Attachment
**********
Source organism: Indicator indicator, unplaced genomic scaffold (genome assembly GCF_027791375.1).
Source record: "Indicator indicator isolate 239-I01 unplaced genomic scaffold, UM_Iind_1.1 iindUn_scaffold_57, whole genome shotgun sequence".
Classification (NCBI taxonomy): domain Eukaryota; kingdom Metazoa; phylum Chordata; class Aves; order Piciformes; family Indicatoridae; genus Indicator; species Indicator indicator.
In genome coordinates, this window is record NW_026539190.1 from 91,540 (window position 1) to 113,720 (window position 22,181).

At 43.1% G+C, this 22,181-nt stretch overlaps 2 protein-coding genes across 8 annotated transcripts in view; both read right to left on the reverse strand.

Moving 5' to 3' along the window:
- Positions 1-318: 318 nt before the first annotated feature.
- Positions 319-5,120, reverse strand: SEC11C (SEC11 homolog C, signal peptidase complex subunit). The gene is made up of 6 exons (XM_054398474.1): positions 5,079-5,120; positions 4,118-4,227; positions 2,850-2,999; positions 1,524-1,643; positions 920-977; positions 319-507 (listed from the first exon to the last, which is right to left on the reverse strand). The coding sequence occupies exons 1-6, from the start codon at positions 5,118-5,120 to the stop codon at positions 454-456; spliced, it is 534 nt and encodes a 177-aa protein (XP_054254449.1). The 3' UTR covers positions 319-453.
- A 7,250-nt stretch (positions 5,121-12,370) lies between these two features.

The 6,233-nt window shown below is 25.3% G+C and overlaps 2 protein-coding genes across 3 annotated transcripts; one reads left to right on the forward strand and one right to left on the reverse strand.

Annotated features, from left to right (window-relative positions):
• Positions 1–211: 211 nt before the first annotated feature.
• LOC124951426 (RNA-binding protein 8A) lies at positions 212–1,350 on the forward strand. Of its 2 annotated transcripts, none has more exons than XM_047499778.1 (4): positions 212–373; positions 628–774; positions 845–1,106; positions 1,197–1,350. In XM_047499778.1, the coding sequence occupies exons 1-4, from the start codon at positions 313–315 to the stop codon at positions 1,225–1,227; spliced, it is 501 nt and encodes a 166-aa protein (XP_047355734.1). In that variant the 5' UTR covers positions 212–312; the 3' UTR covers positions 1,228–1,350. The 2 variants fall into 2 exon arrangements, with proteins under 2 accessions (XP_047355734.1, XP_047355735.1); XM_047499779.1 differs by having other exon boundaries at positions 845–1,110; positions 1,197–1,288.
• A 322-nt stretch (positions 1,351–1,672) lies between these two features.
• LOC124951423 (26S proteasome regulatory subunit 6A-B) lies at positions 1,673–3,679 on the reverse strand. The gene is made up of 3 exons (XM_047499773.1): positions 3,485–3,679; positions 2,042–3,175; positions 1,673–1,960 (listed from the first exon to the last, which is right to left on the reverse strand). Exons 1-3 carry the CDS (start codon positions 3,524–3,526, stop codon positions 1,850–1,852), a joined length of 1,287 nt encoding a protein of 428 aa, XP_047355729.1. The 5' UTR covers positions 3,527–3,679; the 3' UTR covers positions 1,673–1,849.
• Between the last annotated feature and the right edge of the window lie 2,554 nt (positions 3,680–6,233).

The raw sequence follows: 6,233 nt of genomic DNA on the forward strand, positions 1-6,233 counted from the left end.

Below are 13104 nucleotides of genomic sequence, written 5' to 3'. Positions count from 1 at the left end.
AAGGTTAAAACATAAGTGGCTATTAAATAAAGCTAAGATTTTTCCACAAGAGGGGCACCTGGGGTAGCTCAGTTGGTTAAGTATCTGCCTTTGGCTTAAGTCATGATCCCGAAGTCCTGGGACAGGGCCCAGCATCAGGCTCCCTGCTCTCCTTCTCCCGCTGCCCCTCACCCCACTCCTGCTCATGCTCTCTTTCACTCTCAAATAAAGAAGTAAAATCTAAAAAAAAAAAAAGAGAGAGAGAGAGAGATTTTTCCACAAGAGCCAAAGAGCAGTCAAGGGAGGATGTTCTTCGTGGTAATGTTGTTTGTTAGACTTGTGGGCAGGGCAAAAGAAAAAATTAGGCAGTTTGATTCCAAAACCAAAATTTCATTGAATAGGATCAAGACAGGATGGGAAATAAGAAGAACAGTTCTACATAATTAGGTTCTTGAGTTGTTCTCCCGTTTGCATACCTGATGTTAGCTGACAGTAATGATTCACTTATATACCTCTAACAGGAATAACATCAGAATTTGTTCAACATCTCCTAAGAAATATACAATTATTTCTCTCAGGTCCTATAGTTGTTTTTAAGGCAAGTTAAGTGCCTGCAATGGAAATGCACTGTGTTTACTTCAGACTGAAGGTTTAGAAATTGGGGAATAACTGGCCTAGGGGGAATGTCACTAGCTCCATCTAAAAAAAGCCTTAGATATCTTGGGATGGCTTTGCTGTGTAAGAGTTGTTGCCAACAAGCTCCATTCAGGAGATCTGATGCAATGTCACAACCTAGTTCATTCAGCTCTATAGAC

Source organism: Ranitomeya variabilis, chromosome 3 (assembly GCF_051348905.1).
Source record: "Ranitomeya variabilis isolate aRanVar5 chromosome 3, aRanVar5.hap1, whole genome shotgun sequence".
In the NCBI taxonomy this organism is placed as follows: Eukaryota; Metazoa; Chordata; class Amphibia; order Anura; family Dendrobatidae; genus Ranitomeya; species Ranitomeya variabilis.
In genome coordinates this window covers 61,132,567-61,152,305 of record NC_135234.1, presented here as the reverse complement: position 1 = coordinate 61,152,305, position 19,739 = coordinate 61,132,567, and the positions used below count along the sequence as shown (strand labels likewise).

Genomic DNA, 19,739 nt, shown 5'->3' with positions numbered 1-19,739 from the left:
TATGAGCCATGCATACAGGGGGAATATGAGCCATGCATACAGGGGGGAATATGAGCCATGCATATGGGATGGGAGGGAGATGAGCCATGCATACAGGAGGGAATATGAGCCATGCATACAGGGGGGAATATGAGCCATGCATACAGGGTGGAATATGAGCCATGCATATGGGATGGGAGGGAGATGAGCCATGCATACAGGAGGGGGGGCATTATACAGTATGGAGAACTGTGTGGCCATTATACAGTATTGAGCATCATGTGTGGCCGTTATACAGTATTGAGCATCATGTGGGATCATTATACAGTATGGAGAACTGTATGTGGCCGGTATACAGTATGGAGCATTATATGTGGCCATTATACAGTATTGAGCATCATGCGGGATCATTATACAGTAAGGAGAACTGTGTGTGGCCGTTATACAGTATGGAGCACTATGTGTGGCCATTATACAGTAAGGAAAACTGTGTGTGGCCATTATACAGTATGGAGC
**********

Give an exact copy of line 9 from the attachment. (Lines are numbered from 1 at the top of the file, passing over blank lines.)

- A 7,250-nt stretch (positions 5,121-12,370) lies between these two features.